The new culture for Nokia Siemens was crafted primarily through a "Values Jam", where employees and management had a 72-hour long online discussion about the corporate values the newly-formed company should adopt.
But integrating the new culture was initially plagued by employees stereotyping the working styles which had existed in both companies. Nokia employees saw Siemens' structured, organised working style as "boring", while Siemens staff interpreted Nokia's ad hoc, flexible corporate ethos as "disrespectful".
Yet creating a cohesive group of employees was ultimately successful because the top management did not merely combine Nokia's corporate values with Siemens'.
Based on the input of employees and leaders alike, the top management created a new culture that was appropriate and tailored to the new venture's needs. It now advocates employee engagement and welfare, team-work, innovation and open communication, values instrumental to the success of the firm today.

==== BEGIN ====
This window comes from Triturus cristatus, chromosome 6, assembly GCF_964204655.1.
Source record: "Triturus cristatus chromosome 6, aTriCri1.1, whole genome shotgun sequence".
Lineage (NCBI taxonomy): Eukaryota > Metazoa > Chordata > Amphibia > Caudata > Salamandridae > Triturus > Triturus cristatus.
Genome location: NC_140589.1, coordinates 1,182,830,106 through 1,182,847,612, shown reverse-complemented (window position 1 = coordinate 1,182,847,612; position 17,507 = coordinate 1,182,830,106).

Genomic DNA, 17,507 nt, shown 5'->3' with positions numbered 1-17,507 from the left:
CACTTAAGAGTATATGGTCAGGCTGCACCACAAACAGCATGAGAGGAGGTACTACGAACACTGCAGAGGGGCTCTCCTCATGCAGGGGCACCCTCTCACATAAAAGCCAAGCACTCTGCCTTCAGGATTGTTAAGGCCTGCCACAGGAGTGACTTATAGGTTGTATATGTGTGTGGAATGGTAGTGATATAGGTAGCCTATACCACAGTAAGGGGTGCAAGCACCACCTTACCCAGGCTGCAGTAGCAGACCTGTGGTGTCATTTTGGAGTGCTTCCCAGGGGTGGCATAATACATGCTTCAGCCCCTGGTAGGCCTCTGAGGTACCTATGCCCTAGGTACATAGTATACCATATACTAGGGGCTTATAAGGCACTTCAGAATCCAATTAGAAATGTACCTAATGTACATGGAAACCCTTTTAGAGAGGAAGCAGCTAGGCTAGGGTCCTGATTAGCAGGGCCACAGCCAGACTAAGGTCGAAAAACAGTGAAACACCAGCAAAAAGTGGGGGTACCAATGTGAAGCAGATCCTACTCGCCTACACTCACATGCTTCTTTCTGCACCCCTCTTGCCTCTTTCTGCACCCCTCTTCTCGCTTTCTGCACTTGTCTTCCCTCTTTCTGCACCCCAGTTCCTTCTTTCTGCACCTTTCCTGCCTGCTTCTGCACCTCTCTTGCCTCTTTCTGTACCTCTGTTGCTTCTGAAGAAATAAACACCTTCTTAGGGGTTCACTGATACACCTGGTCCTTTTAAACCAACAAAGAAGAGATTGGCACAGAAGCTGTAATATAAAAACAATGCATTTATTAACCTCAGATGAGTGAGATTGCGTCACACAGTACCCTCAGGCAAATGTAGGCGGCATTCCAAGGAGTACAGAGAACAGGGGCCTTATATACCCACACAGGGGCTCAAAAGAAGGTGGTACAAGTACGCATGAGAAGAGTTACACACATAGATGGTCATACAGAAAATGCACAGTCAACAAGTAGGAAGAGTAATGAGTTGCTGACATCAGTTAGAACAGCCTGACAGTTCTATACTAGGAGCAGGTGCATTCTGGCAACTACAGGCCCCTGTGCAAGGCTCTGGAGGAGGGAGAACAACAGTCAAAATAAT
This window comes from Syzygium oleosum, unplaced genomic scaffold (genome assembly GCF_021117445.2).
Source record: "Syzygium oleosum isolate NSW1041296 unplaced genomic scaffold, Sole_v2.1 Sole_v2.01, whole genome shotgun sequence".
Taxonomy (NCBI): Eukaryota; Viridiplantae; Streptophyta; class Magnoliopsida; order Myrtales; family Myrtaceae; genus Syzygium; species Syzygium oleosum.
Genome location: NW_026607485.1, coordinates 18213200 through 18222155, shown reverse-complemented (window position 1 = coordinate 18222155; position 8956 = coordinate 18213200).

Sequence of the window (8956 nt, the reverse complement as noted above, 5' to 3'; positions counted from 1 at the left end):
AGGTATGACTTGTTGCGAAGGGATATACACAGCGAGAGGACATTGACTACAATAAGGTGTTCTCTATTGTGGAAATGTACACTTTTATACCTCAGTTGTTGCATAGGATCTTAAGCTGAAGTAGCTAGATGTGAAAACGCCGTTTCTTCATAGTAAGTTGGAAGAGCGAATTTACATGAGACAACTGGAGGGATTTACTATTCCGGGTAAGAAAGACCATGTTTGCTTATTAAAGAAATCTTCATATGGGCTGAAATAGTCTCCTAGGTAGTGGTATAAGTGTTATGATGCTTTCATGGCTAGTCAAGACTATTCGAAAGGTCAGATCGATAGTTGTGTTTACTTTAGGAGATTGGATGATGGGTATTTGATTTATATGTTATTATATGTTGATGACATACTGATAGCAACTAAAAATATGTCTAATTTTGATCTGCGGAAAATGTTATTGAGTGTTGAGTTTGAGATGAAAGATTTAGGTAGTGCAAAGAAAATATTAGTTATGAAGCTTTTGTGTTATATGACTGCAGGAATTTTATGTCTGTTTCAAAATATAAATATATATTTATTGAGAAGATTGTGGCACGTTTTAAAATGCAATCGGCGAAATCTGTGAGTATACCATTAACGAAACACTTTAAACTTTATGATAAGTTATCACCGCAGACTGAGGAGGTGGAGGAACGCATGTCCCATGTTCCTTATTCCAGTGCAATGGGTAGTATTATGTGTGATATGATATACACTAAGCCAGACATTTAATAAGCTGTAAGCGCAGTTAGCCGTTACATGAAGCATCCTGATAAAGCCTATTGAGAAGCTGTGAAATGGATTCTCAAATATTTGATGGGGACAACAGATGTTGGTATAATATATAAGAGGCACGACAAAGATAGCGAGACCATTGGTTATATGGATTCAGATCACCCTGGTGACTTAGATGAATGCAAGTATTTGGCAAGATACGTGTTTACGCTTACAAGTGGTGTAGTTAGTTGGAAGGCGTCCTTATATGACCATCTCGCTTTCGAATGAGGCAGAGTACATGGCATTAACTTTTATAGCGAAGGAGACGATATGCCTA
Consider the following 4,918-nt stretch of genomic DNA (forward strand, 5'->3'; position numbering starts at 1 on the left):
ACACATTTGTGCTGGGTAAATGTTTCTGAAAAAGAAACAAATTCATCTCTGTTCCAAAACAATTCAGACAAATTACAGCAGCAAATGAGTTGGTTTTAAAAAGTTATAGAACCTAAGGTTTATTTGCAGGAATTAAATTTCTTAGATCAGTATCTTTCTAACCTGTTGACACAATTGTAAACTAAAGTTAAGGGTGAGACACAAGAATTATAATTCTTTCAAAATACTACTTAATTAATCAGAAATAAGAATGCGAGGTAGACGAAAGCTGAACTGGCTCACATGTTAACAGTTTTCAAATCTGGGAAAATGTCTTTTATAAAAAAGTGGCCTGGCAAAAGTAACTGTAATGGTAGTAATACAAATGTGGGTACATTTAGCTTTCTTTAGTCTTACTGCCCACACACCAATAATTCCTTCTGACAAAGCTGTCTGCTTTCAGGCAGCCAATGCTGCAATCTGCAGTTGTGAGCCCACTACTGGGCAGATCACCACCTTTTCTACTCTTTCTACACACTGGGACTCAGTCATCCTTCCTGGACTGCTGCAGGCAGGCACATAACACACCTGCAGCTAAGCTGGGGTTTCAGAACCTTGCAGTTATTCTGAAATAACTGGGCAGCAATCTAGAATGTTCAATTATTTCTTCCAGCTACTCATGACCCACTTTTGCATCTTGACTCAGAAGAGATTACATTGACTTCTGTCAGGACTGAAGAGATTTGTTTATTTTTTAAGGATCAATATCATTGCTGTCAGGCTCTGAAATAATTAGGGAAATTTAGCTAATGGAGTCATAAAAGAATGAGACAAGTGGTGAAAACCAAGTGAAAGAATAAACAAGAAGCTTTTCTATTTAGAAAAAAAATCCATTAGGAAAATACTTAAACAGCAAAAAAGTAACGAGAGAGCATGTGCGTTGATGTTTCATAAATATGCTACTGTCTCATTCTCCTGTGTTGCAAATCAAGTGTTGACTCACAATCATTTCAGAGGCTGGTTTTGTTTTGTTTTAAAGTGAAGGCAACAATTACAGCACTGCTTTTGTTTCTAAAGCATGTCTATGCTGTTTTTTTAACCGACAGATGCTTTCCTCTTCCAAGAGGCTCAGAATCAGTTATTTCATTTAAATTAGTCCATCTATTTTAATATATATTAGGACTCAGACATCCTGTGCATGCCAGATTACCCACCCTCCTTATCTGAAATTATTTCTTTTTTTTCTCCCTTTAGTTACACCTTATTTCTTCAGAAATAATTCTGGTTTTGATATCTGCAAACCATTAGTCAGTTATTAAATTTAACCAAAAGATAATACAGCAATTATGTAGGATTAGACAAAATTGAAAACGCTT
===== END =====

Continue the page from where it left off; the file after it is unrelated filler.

Murphy emphasised the importance and effectiveness of such a customised solution, "One size does not fit all."
Nevertheless, looking back, Murphy said the strategies undertaken to integrate a new culture would have been more effective if the senior management had sat down to work on a common leadership code before embarking on anything else.
Murphy added that bringing in a neutral third-party consultant might have also eased the bumps in the integration process.
Lessons learned from the merger of Nokia Siemens Networks will serve the growing number of companies planning to purse mergers and acquisitions (M&A) activity of their own this year.